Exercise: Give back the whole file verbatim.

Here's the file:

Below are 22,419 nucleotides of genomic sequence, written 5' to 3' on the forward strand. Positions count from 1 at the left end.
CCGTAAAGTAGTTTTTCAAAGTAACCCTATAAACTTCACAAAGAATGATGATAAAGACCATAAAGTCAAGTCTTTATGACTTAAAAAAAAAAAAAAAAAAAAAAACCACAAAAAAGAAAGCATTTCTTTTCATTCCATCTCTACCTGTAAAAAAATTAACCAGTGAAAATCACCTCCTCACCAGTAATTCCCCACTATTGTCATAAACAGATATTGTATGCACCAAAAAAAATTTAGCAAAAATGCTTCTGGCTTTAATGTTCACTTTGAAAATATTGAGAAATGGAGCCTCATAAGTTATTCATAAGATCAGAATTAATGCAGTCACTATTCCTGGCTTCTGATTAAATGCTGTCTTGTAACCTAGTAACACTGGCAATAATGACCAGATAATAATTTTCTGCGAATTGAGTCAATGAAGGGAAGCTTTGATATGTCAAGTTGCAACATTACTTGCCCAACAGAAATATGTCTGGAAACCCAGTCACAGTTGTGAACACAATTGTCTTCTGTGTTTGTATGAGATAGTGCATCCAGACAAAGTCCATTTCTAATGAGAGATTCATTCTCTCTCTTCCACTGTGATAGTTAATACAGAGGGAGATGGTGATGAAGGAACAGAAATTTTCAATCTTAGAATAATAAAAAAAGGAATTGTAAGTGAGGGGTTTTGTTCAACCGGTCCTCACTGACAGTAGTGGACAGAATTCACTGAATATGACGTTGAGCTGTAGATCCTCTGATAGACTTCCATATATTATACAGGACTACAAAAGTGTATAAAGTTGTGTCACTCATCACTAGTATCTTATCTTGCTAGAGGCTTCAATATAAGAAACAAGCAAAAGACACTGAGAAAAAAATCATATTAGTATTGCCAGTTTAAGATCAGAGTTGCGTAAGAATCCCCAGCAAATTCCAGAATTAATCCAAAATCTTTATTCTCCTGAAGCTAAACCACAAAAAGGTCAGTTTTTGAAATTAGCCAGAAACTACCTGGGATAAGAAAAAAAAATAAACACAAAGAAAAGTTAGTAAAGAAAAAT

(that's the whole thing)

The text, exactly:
Below are 22,419 nucleotides of genomic sequence, written 5' to 3' on the forward strand. Positions count from 1 at the left end.
CCGTAAAGTAGTTTTTCAAAGTAACCCTATAAACTTCACAAAGAATGATGATAAAGACCATAAAGTCAAGTCTTTATGACTTAAAAAAAAAAAAAAAAAAAAAAACCACAAAAAAGAAAGCATTTCTTTTCATTCCATCTCTACCTGTAAAAAAATTAACCAGTGAAAATCACCTCCTCACCAGTAATTCCCCACTATTGTCATAAACAGATATTGTATGCACCAAAAAAAATTTAGCAAAAATGCTTCTGGCTTTAATGTTCACTTTGAAAATATTGAGAAATGGAGCCTCATAAGTTATTCATAAGATCAGAATTAATGCAGTCACTATTCCTGGCTTCTGATTAAATGCTGTCTTGTAACCTAGTAACACTGGCAATAATGACCAGATAATAATTTTCTGCGAATTGAGTCAATGAAGGGAAGCTTTGATATGTCAAGTTGCAACATTACTTGCCCAACAGAAATATGTCTGGAAACCCAGTCACAGTTGTGAACACAATTGTCTTCTGTGTTTGTATGAGATAGTGCATCCAGACAAAGTCCATTTCTAATGAGAGATTCATTCTCTCTCTTCCACTGTGATAGTTAATACAGAGGGAGATGGTGATGAAGGAACAGAAATTTTCAATCTTAGAATAATAAAAAAAGGAATTGTAAGTGAGGGGTTTTGTTCAACCGGTCCTCACTGACAGTAGTGGACAGAATTCACTGAATATGACGTTGAGCTGTAGATCCTCTGATAGACTTCCATATATTATACAGGACTACAAAAGTGTATAAAGTTGTGTCACTCATCACTAGTATCTTATCTTGCTAGAGGCTTCAATATAAGAAACAAGCAAAAGACACTGAGAAAAAAATCATATTAGTATTGCCAGTTTAAGATCAGAGTTGCGTAAGAATCCCCAGCAAATTCCAGAATTAATCCAAAATCTTTATTCTCCTGAAGCTAAACCACAAAAAGGTCAGTTTTTGAAATTAGCCAGAAACTACCTGGGATAAGAAAAAAAAATAAACACAAAGAAAAGTTAGTAAAGAAAAAT